No, they haven't. Limitations were only legislated to prevent bodily, not emotional injury.

But that's changing -- we now live in an increasingly polarized and tribal country.

This only became so when the rotten, dysfunctional status quo was challenged -- not since 1776.

We've sorted ourselves digitally, which makes us less likely to encounter opposing viewpoints and less worried about offending our like-minded pals. Instead of fueling a marketplace of ideas, as the founders envisioned, speech becomes a way for groups to police their own boundaries while lobbing rhetorical bombs against opponents. The aim is not to debate but to dominate.

This exclusively describes the conduct of social justice warriors. Nobody else acquits themselves so.

There was no debating Yiannopoulos -- his was a one-way instrument, and that's why conservatives embraced him.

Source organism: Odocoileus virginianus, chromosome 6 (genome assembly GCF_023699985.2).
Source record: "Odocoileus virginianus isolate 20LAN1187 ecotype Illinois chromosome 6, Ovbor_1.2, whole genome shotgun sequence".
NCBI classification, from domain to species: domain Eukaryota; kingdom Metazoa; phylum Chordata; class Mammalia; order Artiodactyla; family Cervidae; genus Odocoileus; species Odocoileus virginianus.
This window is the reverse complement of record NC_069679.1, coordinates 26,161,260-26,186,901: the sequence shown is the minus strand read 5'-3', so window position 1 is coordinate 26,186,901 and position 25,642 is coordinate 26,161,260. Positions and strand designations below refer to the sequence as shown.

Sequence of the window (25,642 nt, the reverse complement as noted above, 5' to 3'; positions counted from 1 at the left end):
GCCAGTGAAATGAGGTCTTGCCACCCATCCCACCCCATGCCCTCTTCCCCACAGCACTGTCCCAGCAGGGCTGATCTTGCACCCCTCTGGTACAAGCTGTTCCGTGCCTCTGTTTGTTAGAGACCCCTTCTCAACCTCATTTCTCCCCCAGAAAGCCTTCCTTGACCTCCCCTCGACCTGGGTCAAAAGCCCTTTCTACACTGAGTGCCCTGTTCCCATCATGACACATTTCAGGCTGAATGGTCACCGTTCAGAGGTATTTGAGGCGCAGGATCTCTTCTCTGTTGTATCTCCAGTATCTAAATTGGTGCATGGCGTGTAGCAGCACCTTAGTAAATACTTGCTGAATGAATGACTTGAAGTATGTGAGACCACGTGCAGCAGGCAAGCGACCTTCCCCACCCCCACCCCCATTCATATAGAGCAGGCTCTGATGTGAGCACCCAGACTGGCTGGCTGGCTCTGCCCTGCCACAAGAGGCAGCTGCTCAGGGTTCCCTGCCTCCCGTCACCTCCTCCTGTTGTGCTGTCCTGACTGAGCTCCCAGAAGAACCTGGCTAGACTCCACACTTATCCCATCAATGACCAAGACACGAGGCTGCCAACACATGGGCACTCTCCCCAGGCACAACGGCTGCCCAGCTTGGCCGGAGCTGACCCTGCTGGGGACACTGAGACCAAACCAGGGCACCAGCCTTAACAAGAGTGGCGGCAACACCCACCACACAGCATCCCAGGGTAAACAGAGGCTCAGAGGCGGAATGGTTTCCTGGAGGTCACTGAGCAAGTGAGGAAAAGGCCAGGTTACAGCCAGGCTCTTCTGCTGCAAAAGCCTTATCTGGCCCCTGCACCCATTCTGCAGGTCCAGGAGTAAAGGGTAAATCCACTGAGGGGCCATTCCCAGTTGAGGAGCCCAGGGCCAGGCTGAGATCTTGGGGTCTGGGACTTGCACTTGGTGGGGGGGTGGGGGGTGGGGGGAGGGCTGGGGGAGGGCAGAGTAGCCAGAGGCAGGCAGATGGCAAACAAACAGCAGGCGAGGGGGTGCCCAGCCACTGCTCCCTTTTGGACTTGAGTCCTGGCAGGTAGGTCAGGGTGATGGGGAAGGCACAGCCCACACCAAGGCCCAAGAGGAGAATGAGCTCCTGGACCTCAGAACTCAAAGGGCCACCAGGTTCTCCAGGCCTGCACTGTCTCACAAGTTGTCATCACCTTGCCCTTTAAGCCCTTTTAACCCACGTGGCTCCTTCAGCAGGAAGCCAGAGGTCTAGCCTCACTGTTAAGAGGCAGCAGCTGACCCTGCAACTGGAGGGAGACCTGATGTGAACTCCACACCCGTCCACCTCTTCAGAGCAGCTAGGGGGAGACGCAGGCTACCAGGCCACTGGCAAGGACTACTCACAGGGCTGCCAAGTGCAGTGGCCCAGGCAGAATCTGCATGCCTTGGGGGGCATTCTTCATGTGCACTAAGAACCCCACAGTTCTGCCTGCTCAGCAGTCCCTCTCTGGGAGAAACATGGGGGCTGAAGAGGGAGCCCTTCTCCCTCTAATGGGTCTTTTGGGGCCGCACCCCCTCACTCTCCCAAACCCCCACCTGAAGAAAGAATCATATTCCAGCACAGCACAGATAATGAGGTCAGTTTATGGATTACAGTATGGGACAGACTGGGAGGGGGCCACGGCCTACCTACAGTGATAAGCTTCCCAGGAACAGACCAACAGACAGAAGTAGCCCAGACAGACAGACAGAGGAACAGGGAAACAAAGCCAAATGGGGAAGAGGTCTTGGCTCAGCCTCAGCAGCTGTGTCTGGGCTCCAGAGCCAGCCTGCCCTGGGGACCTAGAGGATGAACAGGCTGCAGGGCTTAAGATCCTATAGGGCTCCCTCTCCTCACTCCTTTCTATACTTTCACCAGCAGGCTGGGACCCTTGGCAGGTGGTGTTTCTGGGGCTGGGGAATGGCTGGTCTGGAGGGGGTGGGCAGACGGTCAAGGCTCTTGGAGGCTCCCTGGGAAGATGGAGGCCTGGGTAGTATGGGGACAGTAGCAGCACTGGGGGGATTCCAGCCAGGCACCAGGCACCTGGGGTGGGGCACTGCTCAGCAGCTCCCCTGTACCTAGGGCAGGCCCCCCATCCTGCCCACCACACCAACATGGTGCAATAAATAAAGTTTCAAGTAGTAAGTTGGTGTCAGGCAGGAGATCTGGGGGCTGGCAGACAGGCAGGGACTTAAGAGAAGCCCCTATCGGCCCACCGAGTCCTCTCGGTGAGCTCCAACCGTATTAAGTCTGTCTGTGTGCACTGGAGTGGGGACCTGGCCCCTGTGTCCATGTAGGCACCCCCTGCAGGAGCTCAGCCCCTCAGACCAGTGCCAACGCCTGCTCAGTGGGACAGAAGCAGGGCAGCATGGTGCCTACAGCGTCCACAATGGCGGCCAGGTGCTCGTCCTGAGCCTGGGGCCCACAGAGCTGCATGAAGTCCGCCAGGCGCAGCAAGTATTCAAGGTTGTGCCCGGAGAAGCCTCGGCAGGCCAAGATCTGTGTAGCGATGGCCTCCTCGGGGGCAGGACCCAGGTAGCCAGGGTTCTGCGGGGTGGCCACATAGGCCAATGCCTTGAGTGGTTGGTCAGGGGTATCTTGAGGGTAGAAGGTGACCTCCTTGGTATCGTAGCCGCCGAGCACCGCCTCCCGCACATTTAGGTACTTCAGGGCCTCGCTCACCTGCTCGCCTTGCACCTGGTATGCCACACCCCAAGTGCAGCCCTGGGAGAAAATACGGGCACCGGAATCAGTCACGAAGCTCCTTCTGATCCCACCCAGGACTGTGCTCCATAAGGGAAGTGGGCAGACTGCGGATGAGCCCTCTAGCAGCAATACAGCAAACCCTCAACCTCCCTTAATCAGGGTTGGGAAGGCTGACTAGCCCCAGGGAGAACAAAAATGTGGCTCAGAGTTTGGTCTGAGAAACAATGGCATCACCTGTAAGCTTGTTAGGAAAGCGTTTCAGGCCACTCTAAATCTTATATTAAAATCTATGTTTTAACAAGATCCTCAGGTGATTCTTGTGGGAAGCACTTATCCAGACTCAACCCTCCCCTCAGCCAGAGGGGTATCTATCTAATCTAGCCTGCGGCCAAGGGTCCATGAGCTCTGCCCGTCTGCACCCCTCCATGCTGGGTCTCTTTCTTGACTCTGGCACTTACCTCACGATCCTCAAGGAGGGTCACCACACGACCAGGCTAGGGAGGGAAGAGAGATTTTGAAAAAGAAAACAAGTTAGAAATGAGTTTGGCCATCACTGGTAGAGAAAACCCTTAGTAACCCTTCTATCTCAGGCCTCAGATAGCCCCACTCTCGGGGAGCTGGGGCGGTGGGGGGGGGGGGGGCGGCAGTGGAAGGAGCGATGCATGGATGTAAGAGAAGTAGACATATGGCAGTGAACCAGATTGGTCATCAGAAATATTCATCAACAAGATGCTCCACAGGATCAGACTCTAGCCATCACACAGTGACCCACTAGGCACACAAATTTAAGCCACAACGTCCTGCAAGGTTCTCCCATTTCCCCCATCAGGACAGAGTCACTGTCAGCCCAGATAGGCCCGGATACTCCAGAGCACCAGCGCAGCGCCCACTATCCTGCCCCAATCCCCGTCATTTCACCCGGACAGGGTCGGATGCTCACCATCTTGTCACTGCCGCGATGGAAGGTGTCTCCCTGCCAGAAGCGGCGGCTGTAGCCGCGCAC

Here's yet another falsehood; Yiannopoulos eagerly exploited and savored every opportunity for debate.

But as soon as he became toxic to his own group, he was dropped.

"His own group" didn't repudiate him; his presence at CPAC would've been an embarrassing anomaly, which is why the video in question was dredged and misrepresented to the delight of unscrupulous muckrakers like Walsh.

Absolute principles mattered less than winning.

To be fair, that does describe the posture of the shrinking, increasingly impuissant Republican right. Here's the mendacious cherry atop Walsh's cake of bullshit:

In America today, speech is everywhere. It's the listening that has gone missing.


Know your enemy and know yourself, find naught in fear for 100 battles. Know yourself but not your enemy, find level of loss and victory. Know thy enemy but not yourself, wallow in defeat every time.

--Sun Tzu

Bryan Walsh could learn something from Sun Tzu's famous adage. Oh, I tease.

Wednesday, May 17, 2017

Roger Ebert Reviews (Without Viewing) Hellbound